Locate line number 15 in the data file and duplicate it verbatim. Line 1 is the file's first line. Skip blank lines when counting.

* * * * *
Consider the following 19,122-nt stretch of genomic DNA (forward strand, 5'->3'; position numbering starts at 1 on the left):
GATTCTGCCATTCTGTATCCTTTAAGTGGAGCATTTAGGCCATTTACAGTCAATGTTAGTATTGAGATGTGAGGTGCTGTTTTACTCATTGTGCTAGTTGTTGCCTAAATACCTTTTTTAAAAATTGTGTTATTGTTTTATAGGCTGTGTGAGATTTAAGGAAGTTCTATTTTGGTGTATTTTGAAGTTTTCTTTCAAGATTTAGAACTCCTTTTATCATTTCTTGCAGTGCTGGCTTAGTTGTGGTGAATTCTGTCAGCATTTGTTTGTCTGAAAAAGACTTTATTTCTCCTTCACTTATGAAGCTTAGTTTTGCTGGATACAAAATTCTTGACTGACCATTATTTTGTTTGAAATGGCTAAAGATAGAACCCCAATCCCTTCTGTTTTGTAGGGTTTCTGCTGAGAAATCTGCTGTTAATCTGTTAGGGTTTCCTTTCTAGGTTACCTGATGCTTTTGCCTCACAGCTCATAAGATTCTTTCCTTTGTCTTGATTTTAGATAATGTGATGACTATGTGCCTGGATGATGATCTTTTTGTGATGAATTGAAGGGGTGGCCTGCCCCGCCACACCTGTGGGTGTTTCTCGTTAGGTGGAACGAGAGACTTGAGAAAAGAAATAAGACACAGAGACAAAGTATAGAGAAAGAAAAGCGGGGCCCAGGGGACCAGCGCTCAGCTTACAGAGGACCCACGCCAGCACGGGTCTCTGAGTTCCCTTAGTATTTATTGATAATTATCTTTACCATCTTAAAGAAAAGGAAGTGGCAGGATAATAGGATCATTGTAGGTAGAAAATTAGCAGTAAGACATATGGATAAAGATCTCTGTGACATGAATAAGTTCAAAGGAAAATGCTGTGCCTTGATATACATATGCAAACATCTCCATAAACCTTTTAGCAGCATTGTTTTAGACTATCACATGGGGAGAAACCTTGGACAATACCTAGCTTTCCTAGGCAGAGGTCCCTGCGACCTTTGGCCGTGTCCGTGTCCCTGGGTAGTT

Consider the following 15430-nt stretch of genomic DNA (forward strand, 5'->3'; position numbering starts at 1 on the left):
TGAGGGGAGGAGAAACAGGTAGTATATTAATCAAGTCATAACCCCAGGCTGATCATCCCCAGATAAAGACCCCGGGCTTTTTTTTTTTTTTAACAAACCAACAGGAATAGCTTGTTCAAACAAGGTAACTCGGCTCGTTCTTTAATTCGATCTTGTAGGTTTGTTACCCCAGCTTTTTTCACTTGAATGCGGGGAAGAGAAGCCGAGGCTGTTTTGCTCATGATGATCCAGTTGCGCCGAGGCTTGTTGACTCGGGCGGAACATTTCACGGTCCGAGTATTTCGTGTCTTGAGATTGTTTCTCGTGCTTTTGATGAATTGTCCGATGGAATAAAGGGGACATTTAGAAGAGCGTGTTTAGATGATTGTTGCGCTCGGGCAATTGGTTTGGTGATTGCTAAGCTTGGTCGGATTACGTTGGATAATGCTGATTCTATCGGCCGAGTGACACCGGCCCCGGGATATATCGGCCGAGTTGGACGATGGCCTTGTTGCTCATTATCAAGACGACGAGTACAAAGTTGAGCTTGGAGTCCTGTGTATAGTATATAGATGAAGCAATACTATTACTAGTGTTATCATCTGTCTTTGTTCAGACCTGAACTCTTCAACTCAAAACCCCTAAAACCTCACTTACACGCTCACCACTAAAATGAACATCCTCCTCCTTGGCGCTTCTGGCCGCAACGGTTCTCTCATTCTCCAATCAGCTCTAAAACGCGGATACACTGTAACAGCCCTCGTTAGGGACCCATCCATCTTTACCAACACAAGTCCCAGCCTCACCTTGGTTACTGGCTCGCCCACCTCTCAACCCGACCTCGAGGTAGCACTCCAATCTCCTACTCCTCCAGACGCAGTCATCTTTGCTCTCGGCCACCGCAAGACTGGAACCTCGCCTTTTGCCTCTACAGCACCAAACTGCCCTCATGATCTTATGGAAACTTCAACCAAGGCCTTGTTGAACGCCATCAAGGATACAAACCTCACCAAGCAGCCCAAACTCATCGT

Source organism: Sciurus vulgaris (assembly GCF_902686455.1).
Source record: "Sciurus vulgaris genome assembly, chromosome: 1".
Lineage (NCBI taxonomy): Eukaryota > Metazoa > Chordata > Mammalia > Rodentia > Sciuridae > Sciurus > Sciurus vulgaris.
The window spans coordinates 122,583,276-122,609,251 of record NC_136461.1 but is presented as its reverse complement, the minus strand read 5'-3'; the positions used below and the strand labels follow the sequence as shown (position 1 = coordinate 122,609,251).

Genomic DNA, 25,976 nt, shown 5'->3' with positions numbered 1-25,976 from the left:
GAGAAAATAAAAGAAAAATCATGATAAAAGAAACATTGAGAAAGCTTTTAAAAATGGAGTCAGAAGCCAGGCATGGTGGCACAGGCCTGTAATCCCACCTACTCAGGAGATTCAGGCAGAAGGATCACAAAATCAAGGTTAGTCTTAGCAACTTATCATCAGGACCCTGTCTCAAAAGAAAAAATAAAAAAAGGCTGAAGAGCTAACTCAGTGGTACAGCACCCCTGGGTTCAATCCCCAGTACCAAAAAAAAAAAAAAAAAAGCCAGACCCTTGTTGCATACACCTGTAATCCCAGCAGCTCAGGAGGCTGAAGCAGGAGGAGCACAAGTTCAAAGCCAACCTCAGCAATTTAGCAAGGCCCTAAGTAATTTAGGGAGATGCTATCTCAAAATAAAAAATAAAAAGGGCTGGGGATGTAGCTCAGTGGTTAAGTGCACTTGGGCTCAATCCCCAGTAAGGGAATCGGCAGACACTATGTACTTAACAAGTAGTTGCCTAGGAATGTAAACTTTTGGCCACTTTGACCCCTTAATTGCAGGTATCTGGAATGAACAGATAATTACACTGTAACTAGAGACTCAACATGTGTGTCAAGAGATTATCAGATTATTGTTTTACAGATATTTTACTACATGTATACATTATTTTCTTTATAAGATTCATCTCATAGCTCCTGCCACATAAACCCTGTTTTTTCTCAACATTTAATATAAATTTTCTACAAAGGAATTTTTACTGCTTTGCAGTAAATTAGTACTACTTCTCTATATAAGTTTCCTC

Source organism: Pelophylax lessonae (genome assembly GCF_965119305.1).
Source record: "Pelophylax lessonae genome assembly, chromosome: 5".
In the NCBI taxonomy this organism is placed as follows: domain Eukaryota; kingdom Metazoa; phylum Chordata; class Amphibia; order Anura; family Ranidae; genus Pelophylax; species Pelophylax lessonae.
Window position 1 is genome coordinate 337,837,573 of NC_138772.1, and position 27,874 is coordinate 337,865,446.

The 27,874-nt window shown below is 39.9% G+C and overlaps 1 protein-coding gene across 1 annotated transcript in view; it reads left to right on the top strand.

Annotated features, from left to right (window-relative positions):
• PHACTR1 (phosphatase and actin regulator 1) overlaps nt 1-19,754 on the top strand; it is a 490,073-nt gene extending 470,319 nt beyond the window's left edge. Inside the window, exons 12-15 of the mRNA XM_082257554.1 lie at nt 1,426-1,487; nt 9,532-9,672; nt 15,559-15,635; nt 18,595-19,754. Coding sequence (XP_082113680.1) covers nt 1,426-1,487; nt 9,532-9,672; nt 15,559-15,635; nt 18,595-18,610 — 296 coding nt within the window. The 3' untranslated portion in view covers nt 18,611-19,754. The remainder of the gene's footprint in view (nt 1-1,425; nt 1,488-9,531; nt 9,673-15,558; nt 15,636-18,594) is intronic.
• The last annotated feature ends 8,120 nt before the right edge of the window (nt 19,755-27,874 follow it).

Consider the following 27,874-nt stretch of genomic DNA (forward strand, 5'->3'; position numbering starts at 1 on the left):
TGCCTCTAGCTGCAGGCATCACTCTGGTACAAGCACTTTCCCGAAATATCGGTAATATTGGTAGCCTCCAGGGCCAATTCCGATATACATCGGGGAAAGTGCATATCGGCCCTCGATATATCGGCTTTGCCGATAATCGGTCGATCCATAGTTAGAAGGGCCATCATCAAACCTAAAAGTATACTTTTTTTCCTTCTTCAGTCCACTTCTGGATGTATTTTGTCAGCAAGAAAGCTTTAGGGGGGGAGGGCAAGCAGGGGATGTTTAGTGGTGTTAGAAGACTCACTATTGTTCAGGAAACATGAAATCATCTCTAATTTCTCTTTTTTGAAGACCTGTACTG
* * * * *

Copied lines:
The 27,874-nt window shown below is 39.9% G+C and overlaps 1 protein-coding gene across 1 annotated transcript in view; it reads left to right on the top strand.